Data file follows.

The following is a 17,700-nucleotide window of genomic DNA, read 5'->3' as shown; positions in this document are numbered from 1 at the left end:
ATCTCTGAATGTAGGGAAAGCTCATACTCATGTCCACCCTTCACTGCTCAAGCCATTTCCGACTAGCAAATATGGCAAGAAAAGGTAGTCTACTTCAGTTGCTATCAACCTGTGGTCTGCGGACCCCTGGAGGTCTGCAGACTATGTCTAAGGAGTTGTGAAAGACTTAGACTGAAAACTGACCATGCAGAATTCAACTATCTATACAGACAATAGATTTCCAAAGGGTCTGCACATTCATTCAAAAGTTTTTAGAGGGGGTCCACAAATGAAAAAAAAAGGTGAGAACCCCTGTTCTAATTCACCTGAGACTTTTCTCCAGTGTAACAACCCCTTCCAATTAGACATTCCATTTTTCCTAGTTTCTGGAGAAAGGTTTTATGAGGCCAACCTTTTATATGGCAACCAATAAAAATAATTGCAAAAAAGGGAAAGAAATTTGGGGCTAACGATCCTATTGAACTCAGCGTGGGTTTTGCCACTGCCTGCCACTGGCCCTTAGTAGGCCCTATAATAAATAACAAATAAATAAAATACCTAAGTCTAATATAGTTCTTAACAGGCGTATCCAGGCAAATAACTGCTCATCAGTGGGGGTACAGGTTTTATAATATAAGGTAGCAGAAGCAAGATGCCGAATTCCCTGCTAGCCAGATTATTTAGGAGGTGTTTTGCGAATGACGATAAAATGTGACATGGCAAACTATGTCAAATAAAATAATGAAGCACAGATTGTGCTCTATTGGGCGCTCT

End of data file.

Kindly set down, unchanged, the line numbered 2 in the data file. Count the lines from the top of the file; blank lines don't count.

ATCTCTGAATGTAGGGAAAGCTCATACTCATGTCCACCCTTCACTGCTCAAGCCATTTCCGACTAGCAAATATGGCAAGAAAAGGTAGTCTACTTCAGTTGCTATCAACCTGTGGTCTGCGGACCCCTGGAGGTCTGCAGACTATGTCTAAGGAGTTGTGAAAGACTTAGACTGAAAACTGACCATGCAGAATTCAACTATCTATACAGACAATAGATTTCCAAAGGGTCTGCACATTCATTCAAAAGTTTTTAGAGGGGGTCCACAAATGAAAAAAAAAGGTGAGAACCCCTGTTCTAATTCACCTGAGACTTTTCTCCAGTGTAACAACCCCTTCCAATTAGACATTCCATTTTTCCTAGTTTCTGGAGAAAGGTTTTATGAGGCCAACCTTTTATATGGCAACCAATAAAAATAATTGCAAAAAAGGGAAAGAAATTTGGGGCTAACGATCCTATTGAACTCAGCGTGGGTTTTGCCACTGCCTGCCACTGGCCCTTAGTAGGCCCTATAATAAATAACAAATAAATAAAATACCTAAGTCTAATATAGTTCTTAACAGGCGTATCCAGGCAAATAACTGCTCATCAGTGGGGGTACAGGTTTTATAATATAAGGTAGCAGAAGCAAGATGCCGAATTCCCTGCTAGCCAGATTATTTAGGAGGTGTTTTGCGAATGACGATAAAATGTGACATGGCAAACTATGTCAAATAAAATAATGAAGCACAGATTGTGCTCTATTGGGCGCTCT